The Great Barn at Buckland
One of the most significant buildings at Buckland is the Great Barn, constructed at the same time as the church which it dwarves.
Treasures in store
Monasteries were inextricably woven into the fabric of medieval society, acting not only as centres of worship, learning and charity, but also, because of the vast landholdings of some orders, as centres of immense wealth and political influence.
The Cistercians - or "white monks", on account of their undyed habits - led a harsher life than earlier monastic orders, believing in the virtue of a life of austerity, prayer and manual labour. Seeking seclusion, they founded their houses in wild and remote areas where they undertook major land improvement projects. Their communities were often very large and included many lay brethren who acted as ploughmen, dairymen, shepherds, carpenters and masons. The Cistercians' skills as farmers eventually made the order one of the richest and most influential.
How was the Great Barn used?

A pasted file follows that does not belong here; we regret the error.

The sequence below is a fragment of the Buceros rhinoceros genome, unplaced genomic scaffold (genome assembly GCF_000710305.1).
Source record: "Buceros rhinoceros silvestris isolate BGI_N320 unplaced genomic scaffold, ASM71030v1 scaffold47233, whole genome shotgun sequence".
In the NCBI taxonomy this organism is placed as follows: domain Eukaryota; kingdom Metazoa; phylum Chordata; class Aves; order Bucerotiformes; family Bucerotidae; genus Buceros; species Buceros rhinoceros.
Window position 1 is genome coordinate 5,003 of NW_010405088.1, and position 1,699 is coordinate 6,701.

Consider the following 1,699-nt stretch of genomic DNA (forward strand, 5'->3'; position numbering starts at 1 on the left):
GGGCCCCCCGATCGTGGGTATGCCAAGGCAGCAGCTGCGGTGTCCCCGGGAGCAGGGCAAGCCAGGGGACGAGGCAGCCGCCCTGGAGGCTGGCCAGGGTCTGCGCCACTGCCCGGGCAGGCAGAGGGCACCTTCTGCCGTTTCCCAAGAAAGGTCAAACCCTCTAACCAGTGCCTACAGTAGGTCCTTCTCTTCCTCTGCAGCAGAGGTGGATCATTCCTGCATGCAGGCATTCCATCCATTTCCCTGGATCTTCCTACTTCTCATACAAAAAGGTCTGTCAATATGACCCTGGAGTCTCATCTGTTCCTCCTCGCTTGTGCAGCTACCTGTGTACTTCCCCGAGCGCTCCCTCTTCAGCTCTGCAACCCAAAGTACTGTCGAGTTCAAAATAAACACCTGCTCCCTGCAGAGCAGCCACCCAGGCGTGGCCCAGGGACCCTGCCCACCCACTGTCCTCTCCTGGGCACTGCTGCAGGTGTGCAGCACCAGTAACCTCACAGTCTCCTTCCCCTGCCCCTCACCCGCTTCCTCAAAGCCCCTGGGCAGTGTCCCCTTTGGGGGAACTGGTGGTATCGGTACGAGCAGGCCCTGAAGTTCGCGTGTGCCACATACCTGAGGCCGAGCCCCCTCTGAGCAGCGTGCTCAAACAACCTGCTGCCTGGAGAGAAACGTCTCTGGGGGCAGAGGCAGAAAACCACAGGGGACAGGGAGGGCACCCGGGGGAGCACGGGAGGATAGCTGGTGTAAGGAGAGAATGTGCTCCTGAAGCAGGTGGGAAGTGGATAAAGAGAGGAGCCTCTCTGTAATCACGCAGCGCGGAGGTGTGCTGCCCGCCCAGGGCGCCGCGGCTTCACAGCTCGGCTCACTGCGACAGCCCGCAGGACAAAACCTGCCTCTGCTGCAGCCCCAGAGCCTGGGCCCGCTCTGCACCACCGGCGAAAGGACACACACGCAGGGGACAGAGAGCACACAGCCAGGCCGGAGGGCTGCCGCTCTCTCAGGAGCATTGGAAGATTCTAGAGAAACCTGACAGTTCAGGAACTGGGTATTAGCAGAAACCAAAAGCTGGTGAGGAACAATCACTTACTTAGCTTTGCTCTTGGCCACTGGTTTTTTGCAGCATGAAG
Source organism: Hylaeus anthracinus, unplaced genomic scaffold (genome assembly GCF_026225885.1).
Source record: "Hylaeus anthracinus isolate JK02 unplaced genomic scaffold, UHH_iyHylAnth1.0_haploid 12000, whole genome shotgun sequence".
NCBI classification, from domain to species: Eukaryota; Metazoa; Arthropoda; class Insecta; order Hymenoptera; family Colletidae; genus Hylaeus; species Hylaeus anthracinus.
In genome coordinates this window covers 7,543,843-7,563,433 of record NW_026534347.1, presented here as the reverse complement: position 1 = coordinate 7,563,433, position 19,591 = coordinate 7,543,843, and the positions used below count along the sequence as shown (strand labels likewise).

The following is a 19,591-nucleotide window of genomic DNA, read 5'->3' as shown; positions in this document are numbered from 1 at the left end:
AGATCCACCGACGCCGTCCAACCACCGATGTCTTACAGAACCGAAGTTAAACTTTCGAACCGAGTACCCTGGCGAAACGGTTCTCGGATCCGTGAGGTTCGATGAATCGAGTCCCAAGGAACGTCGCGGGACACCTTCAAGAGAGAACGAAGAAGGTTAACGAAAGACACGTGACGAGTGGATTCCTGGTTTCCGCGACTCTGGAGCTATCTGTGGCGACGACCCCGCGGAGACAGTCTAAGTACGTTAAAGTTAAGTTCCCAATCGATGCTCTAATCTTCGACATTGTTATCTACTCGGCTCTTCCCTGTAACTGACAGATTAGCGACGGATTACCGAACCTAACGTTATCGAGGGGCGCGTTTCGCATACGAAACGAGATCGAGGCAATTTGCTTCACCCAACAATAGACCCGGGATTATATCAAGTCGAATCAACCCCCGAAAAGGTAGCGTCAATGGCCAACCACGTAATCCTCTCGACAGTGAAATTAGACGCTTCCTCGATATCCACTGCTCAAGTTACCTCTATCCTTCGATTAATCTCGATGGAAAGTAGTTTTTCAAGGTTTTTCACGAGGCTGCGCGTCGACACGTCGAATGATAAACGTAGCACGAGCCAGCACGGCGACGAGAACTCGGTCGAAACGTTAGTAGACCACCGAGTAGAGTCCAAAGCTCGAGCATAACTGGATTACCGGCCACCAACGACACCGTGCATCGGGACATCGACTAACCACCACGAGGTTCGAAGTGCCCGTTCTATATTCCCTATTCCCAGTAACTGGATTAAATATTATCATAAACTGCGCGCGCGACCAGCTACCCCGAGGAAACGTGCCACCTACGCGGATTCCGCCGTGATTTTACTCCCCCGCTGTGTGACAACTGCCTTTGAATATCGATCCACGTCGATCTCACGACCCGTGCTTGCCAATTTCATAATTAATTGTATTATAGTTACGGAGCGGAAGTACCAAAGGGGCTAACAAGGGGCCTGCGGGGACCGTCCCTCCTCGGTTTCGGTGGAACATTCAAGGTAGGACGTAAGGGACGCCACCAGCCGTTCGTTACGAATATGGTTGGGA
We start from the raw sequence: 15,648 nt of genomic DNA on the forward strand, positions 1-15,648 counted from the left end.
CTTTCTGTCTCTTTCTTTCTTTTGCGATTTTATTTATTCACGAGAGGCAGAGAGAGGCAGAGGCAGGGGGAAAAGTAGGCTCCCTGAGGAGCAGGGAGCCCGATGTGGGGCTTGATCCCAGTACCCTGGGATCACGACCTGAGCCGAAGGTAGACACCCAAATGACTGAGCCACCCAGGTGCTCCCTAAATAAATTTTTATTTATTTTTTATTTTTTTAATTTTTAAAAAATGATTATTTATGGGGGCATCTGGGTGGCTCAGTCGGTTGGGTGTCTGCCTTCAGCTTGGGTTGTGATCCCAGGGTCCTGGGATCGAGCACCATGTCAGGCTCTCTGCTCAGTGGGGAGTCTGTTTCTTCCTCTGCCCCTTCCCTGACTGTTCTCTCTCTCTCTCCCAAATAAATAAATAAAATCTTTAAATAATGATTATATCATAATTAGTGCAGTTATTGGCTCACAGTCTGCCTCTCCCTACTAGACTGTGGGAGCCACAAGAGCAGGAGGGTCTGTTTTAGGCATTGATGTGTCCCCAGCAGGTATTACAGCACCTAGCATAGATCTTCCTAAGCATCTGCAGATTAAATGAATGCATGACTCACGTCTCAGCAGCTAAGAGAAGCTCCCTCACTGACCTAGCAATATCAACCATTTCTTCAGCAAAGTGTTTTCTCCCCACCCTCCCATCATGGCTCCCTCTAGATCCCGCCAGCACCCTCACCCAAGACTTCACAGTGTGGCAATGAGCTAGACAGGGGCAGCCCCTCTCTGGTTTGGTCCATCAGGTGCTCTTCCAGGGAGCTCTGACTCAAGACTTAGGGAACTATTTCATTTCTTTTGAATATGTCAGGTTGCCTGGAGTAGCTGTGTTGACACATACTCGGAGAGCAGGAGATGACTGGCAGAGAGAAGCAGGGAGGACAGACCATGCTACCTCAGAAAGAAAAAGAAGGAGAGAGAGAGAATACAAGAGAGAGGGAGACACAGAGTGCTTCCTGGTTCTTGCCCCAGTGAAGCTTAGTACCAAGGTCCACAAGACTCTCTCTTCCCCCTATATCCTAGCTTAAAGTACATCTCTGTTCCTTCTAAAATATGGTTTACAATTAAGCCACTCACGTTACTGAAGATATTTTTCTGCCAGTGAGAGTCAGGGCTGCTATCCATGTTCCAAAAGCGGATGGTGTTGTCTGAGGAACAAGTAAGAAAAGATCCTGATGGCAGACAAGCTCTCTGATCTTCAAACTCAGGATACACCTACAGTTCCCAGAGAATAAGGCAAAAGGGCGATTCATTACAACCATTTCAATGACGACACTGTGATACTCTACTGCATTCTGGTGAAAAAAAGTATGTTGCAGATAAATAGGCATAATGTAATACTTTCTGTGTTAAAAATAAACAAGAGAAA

The Great Barn provided storage for wool, fleeces, cattle hides and crops such as oats, wheats and other cereals, as well as fruit from the Buckland orchards.
The barn was more than likely also a Tithe barn - where farmers were required to give one tenth of their produce to the church.
The barn has been used for agricultural purpses since Medieval times and was then modified in the 1790's to conform with 'modern farming practices' of the day.
During World War II the barn was used by the Admiralty to story grain and was still in use until 1948. Evidence of this can be seen on the walls where you can still see large letter imprinted onto the stone.
Today the barn is used to hold events, exhibitions and of course our fantastic Christmas displays.
Thank you for your support
Thank you for your support. The team at Buckland work hard to conserve and protect the barn for everyone to enjoy. The barns historical impact in the UK is such that we would like to fundraise for dendrochronological analysis of the medieval roof timbers which will allow us to date the original woodwork and learn more about these Medieval carpenters.